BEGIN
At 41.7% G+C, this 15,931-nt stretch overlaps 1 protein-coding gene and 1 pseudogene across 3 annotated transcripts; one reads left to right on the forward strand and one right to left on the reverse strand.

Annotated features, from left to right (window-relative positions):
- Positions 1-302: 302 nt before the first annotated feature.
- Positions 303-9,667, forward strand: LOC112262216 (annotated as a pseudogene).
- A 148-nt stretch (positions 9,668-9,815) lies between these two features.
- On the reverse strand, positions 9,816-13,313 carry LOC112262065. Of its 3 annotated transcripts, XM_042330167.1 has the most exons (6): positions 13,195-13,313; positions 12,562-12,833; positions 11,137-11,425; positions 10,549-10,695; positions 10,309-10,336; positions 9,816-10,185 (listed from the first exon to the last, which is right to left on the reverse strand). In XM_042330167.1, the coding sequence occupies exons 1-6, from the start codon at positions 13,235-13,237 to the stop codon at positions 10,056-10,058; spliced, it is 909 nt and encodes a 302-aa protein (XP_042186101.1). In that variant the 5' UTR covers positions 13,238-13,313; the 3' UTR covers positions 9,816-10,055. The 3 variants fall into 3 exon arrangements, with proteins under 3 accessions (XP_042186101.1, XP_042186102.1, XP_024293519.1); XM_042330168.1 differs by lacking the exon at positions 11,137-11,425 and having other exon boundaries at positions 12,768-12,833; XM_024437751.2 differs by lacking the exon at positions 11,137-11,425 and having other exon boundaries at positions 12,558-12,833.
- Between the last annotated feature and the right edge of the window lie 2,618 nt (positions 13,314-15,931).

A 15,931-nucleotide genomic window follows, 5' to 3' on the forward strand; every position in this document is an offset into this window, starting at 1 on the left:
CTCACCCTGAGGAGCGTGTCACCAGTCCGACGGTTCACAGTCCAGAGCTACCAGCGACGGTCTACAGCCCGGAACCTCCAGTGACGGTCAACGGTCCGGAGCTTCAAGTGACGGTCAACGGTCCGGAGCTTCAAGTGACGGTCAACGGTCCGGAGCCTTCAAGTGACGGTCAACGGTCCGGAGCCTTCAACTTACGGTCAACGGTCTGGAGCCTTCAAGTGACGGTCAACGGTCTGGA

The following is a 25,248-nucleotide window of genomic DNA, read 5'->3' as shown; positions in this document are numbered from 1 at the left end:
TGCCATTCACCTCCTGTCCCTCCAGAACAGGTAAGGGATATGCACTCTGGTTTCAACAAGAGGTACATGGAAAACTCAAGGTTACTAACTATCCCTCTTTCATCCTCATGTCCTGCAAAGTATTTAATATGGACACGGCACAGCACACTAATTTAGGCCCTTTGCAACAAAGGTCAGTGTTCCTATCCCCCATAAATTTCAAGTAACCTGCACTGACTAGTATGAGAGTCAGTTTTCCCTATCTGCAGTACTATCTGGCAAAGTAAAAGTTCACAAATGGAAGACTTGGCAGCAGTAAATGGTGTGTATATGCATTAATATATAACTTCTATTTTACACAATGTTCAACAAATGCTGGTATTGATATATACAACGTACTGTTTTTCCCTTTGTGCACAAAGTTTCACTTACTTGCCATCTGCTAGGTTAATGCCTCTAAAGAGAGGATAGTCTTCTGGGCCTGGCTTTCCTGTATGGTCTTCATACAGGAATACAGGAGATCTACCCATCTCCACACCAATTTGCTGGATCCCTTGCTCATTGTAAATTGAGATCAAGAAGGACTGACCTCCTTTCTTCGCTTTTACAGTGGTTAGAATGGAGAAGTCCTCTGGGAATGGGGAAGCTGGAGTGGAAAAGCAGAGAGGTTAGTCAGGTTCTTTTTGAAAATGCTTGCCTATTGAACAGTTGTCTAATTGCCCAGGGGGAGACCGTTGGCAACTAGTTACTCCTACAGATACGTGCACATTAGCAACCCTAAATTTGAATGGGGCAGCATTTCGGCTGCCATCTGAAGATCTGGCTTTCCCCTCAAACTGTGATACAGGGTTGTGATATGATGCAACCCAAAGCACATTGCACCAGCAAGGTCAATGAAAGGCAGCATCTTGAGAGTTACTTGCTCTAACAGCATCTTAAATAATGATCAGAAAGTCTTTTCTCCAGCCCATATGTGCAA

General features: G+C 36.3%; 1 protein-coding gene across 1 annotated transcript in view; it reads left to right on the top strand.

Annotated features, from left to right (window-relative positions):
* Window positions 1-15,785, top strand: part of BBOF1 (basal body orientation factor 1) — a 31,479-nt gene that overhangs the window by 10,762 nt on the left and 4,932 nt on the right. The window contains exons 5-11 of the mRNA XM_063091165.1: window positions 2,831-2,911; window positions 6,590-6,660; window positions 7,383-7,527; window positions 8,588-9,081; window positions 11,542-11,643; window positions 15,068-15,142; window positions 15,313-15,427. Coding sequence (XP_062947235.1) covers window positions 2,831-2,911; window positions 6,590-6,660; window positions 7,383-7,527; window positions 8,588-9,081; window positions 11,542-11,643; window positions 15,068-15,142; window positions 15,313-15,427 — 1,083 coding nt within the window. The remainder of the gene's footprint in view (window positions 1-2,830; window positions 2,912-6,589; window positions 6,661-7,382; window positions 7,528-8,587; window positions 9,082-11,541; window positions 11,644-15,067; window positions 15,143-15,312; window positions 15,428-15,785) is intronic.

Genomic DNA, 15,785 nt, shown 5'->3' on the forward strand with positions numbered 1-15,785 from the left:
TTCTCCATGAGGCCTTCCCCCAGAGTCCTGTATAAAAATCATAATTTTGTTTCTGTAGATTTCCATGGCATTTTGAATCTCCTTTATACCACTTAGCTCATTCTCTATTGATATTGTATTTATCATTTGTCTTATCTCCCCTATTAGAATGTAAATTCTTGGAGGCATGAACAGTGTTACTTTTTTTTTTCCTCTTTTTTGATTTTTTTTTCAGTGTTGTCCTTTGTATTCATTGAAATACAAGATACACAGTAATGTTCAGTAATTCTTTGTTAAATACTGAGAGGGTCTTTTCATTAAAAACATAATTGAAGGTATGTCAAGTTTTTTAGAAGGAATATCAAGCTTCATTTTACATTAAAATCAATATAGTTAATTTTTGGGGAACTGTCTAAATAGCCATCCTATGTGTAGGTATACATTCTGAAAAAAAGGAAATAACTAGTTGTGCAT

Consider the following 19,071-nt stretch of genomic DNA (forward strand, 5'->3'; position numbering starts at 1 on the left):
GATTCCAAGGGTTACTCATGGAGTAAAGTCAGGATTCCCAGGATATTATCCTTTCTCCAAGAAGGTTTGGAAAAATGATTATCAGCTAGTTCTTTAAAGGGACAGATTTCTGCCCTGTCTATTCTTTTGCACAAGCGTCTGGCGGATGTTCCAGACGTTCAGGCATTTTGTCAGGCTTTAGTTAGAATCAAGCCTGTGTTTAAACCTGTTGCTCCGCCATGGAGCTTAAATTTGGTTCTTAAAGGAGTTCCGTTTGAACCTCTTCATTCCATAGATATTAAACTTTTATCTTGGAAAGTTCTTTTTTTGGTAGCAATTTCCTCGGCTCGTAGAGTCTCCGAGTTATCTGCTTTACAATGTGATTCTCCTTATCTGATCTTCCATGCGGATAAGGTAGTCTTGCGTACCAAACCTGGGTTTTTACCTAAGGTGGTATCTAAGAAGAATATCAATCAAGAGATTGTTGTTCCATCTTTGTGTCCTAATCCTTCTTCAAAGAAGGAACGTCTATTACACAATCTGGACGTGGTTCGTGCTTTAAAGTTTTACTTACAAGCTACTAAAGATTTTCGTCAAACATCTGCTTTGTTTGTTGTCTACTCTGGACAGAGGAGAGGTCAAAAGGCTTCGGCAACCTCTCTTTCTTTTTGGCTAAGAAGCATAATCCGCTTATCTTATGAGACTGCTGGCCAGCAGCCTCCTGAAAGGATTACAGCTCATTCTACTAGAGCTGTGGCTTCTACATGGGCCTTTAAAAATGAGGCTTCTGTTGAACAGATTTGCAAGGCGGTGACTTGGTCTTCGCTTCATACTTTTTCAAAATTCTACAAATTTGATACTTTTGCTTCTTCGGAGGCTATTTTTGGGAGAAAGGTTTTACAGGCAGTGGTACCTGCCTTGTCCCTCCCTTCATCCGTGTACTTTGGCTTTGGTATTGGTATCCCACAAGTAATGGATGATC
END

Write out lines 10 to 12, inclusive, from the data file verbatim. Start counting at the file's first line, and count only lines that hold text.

The following is a 25,248-nucleotide window of genomic DNA, read 5'->3' as shown; positions in this document are numbered from 1 at the left end:
TGCCATTCACCTCCTGTCCCTCCAGAACAGGTAAGGGATATGCACTCTGGTTTCAACAAGAGGTACATGGAAAACTCAAGGTTACTAACTATCCCTCTTTCATCCTCATGTCCTGCAAAGTATTTAATATGGACACGGCACAGCACACTAATTTAGGCCCTTTGCAACAAAGGTCAGTGTTCCTATCCCCCATAAATTTCAAGTAACCTGCACTGACTAGTATGAGAGTCAGTTTTCCCTATCTGCAGTACTATCTGGCAAAGTAAAAGTTCACAAATGGAAGACTTGGCAGCAGTAAATGGTGTGTATATGCATTAATATATAACTTCTATTTTACACAATGTTCAACAAATGCTGGTATTGATATATACAACGTACTGTTTTTCCCTTTGTGCACAAAGTTTCACTTACTTGCCATCTGCTAGGTTAATGCCTCTAAAGAGAGGATAGTCTTCTGGGCCTGGCTTTCCTGTATGGTCTTCATACAGGAATACAGGAGATCTACCCATCTCCACACCAATTTGCTGGATCCCTTGCTCATTGTAAATTGAGATCAAGAAGGACTGACCTCCTTTCTTCGCTTTTACAGTGGTTAGAATGGAGAAGTCCTCTGGGAATGGGGAAGCTGGAGTGGAAAAGCAGAGAGGTTAGTCAGGTTCTTTTTGAAAATGCTTGCCTATTGAACAGTTGTCTAATTGCCCAGGGGGAGACCGTTGGCAACTAGTTACTCCTACAGATACGTGCACATTAGCAACCCTAAATTTGAATGGGGCAGCATTTCGGCTGCCATCTGAAGATCTGGCTTTCCCCTCAAACTGTGATACAGGGTTGTGATATGATGCAACCCAAAGCACATTGCACCAGCAAGGTCAATGAAAGGCAGCATCTTGAGAGTTACTTGCTCTAACAGCATCTTAAATAATGATCAGAAAGTCTTTTCTCCAGCCCATATGTGCAA

General features: G+C 36.3%; 1 protein-coding gene across 1 annotated transcript in view; it reads left to right on the top strand.